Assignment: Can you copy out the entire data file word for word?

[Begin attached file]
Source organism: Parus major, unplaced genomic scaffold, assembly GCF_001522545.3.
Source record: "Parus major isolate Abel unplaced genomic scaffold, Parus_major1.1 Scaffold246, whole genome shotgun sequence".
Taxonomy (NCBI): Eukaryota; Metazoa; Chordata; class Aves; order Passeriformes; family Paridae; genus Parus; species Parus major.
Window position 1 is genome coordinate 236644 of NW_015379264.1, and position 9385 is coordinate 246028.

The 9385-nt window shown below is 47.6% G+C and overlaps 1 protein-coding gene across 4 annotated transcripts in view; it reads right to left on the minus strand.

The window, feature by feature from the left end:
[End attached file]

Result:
Source organism: Parus major, unplaced genomic scaffold, assembly GCF_001522545.3.
Source record: "Parus major isolate Abel unplaced genomic scaffold, Parus_major1.1 Scaffold246, whole genome shotgun sequence".
Taxonomy (NCBI): Eukaryota; Metazoa; Chordata; class Aves; order Passeriformes; family Paridae; genus Parus; species Parus major.
Window position 1 is genome coordinate 236644 of NW_015379264.1, and position 9385 is coordinate 246028.

The 9385-nt window shown below is 47.6% G+C and overlaps 1 protein-coding gene across 4 annotated transcripts in view; it reads right to left on the minus strand.

The window, feature by feature from the left end: